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When trees get dressed with the colors of fall, it’s time to go shopping.

“If you’re specifically interested in fall color, it will soon be the time to start looking,” said Neil Bell, a horticulturist with Oregon State University Extension Service. “There are already some trees starting to display color.”

First, though, Bell recommends doing some research. Walk around neighborhoods, parks and public gardens to get ideas. If you can’t identify the trees you like, snap good photos, pick up several leaves or ask the owner for a cutting. Take them to the nursery or to your local OSU Extension office for identification. You can also cut out pictures from magazines and flip through garden books to find possibilities.

But wait, you’re not done. After filtering down your favorites, be absolutely sure about size, soil and sun requirements, Bell said. You don’t want to be stuck with a 60-foot tree where a 30-foot tree should have gone.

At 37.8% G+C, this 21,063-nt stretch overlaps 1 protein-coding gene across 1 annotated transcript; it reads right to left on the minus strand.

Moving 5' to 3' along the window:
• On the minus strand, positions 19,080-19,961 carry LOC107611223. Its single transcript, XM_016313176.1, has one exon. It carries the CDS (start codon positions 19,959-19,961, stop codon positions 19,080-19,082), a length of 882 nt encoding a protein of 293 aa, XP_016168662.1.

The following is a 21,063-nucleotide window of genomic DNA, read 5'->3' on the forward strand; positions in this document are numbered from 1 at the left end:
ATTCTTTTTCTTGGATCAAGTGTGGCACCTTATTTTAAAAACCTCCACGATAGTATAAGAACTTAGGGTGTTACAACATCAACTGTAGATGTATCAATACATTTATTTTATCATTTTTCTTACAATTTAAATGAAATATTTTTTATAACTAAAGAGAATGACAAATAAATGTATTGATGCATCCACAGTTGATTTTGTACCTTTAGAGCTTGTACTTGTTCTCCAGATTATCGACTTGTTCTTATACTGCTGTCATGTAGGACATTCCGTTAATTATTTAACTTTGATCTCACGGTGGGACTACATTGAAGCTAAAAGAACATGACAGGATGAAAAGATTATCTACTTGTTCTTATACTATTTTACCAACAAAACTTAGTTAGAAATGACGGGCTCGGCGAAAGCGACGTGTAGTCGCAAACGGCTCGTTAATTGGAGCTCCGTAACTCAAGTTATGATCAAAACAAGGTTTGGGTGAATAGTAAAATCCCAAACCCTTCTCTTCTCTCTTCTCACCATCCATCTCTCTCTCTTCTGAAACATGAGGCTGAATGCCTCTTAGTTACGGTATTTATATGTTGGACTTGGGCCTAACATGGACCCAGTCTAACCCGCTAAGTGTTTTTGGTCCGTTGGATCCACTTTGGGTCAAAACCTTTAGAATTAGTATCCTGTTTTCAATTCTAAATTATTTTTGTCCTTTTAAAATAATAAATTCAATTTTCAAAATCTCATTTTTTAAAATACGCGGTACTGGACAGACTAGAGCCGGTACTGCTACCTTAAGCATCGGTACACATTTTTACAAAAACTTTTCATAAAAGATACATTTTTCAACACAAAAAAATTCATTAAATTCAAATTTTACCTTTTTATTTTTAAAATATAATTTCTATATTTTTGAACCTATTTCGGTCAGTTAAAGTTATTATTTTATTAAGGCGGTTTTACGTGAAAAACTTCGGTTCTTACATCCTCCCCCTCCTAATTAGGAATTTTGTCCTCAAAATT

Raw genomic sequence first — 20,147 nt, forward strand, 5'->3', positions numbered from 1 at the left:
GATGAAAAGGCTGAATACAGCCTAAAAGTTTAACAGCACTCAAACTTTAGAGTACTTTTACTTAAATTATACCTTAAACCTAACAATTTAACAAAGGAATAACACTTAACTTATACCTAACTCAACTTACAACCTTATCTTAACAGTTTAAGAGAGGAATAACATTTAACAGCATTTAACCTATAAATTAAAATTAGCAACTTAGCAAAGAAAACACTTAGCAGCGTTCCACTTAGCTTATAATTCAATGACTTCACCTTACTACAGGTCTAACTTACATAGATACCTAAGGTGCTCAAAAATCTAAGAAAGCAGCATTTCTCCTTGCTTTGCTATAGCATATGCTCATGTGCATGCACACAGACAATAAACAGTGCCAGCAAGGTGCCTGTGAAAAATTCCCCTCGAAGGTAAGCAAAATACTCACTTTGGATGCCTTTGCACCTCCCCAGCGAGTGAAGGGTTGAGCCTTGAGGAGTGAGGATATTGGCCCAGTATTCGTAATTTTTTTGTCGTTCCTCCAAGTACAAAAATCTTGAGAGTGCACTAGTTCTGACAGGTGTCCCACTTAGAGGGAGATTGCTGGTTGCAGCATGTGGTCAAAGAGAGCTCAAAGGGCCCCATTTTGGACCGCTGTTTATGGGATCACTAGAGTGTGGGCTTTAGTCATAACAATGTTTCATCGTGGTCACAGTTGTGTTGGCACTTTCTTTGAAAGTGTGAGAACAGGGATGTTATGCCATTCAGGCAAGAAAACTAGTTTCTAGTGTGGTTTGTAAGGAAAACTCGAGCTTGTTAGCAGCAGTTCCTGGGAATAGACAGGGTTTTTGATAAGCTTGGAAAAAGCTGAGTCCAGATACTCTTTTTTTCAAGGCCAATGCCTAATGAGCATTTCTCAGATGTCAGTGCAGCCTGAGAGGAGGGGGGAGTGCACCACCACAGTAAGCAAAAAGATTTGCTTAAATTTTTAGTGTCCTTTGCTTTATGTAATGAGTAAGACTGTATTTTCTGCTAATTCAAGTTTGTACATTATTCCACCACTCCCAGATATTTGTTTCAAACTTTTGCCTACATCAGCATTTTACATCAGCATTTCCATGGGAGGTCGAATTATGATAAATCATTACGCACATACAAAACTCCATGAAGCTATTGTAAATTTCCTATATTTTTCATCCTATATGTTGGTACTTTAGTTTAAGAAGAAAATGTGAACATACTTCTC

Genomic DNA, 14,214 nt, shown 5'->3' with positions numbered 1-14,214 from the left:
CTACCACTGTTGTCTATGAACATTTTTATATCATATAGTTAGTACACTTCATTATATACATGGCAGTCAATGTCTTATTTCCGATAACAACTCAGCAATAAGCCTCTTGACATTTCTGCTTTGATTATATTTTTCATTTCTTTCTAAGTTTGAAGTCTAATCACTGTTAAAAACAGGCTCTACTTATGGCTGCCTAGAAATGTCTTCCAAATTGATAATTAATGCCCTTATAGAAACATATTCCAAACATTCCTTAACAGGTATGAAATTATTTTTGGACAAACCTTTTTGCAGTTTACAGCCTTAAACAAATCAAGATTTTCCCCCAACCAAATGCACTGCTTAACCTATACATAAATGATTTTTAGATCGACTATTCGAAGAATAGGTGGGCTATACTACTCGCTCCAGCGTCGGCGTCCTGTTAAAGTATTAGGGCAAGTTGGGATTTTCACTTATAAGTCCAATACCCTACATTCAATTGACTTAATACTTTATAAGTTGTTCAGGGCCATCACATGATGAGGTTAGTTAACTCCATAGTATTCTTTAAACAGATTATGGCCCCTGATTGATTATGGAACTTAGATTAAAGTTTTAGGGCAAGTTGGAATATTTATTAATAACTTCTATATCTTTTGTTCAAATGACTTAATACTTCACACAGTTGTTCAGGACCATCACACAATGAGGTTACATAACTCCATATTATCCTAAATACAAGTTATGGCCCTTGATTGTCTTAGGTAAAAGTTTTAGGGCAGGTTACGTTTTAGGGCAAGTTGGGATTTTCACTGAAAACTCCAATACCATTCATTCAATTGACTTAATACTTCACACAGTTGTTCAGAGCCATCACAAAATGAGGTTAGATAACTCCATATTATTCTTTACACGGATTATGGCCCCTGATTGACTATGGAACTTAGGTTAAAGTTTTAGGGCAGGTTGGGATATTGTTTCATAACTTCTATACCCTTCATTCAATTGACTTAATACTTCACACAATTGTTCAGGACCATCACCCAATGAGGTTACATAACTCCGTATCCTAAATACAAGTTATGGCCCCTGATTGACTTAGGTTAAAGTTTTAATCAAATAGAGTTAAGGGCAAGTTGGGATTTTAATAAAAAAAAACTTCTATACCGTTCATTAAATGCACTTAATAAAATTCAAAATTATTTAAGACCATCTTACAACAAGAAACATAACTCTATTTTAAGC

“The biggest problem people have,” he said, “is that a tree gets too large, and then they are forced to prune just to reduce the size of the tree, which can often look horrible. I see it all the time.”

Topping — or cutting off the tips of trees — is especially undesirable. It introduces the possibility of disease and gives pests more access. Topping also encourages weaker growth and alters the shape.

“It disfigures the tree,” Bell said. “That’s my main objection.”

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